Understanding Premises Liability Law – An Overview
Written by Cooper and Friedman on July 5, 2018
Premise liability law is a legal concept used in personal injury cases to determine who is liable for an injury that occurred on a particular premise. If a property owner failed to use reasonable care, and an injury was sustained by a visitor, they may be held liable for compensation. Depending on the case, the injured party could be compensated. Compensation would be for medical bills, pain and suffering, and time off work among other things.
In order to hold a property owner accountable, an injured party must prove that the owner was aware of unsafe or defective conditions and didn’t attempt to remedy them. These conditions must then be shown to have caused injury.
Property owners have a general responsibility to provide adequate ownership and maintenance of their property so others don’t get hurt. Personal injuries can occur at stores, restaurants, parking lots, places of work, residential areas, and public property as well as other venues.
5 Common instances where premise liability law is utilized:
● Slips and falls
● Swimming pool accidents
● Assault due to lack of security
● Animal bites
● Burns or carbon monoxide poisoning from toxic fumes and chemicals
If a walkway wasn’t lit well enough, there were no signs warning of a wet floor, ice wasn’t treated with salt, or a body of water wasn’t gated off, the property owner in question could be found liable for injuries as a result of negligence.
However, just because a person is injured on someone else’s property, does not necessarily mean the property owner is liable. In order to determine if duty is owed to the injured party, the context of why the visitor was on the property must first be decided. The law usually defines a visitor as either an invitee, licensee, or trespasser.
Invitees, Licensees & Trespassers
An invitee is a visitor that was implied or directly given an invitation. Invitees tend to be those who have a mutual benefit with the owner for being on the property. Invitees for example are usually in a place of business. A licensee on the other hand is most likely on the property for their own purpose; either as a friend, family member, or salesperson.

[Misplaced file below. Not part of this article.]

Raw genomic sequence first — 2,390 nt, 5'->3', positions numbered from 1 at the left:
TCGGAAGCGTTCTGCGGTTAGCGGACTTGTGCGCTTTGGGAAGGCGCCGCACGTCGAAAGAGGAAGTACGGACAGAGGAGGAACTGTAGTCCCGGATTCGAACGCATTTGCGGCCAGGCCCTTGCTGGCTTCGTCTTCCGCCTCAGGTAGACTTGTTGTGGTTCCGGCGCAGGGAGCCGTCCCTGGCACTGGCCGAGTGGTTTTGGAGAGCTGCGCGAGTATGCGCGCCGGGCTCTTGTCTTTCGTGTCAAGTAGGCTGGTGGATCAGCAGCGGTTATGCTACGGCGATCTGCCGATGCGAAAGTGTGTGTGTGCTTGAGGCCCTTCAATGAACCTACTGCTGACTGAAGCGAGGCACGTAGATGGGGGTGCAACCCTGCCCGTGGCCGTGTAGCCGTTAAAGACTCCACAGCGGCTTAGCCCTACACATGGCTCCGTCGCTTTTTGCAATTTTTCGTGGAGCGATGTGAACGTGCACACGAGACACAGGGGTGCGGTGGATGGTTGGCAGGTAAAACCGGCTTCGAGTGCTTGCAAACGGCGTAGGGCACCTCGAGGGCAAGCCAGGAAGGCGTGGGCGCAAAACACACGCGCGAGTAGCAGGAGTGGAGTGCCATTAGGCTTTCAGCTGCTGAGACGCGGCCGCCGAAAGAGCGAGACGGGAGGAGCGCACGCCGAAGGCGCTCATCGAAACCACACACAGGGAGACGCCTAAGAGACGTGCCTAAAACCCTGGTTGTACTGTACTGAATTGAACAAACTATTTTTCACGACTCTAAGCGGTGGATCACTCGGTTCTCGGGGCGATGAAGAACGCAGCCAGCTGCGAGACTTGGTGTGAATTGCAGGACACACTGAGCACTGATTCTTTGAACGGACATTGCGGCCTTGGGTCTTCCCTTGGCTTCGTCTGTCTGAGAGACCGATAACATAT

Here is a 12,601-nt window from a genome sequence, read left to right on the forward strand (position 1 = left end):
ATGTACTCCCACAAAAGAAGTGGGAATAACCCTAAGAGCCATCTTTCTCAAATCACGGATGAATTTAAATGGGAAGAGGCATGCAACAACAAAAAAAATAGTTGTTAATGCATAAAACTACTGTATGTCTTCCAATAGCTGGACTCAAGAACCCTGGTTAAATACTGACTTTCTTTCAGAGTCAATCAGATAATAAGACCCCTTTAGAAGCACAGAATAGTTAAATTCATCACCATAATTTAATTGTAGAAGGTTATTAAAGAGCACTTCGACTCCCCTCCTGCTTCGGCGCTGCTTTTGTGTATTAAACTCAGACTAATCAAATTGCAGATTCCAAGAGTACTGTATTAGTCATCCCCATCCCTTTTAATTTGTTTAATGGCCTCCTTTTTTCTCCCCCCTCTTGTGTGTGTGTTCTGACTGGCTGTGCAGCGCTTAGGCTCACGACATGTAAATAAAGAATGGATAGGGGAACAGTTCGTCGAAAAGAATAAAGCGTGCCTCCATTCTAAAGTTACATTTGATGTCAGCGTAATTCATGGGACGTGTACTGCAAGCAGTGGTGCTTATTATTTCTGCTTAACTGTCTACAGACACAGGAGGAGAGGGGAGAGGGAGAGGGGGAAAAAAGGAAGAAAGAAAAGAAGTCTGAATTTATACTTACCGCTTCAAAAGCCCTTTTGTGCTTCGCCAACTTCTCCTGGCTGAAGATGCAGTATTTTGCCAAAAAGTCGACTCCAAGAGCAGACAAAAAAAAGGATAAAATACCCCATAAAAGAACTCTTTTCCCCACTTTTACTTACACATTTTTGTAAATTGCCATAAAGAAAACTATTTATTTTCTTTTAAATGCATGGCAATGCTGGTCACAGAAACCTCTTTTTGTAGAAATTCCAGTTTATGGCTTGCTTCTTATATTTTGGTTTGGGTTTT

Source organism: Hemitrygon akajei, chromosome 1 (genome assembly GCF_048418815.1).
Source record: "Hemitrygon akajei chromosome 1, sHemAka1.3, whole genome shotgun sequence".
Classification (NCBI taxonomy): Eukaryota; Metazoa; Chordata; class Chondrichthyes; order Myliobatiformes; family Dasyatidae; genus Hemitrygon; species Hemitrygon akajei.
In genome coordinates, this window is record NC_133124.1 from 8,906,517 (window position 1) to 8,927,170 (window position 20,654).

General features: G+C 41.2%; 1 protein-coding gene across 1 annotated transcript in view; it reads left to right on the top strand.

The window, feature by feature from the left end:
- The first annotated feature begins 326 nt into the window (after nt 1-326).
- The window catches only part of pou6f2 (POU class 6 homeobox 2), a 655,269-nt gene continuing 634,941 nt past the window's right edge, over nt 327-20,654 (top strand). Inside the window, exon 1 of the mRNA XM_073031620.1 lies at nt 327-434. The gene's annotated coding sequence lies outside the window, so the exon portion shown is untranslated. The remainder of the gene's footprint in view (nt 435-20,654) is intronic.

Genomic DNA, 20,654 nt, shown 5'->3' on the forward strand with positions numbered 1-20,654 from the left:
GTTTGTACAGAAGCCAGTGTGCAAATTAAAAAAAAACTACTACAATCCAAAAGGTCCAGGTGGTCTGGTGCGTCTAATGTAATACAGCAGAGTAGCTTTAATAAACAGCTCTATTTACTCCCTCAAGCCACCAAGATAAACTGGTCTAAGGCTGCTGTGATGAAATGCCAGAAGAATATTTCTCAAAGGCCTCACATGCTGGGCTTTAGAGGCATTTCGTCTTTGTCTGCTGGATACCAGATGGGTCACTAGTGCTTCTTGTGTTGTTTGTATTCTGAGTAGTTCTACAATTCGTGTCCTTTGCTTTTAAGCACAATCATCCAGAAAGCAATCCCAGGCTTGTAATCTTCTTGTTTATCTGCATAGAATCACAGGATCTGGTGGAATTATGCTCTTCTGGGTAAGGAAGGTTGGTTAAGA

While invitees and licensees both have permission to be on the property, a trespasser does not. Thus property owners are most often found not responsible for injuries sustained to a trespasser. The only exception to this is if he or she is a child.
If you were injured on someone else’s property, it’s recommended that you consult with an experienced personal injury lawyer like the lawyers at Cooper and Friedman PLLC. Premises liability law is complex, and usually varies state to state. While every case is different, it’s important that evidence and records are compiled before the statute of limitations expires.
Legal cases, especially personal injury cases, are often stressful to deal with. However, at Cooper & Friedman Law Office, we have years of experience working with personal injury cases and we will work with you to make the process as stress-free as possible. If you or someone you love needs a personal injury lawyer in Kentuckiana, contact us today for a free consultation. You can reach the Cooper & Friedman Law Office by calling 502-459-7555 or contacting us on our website by clicking here.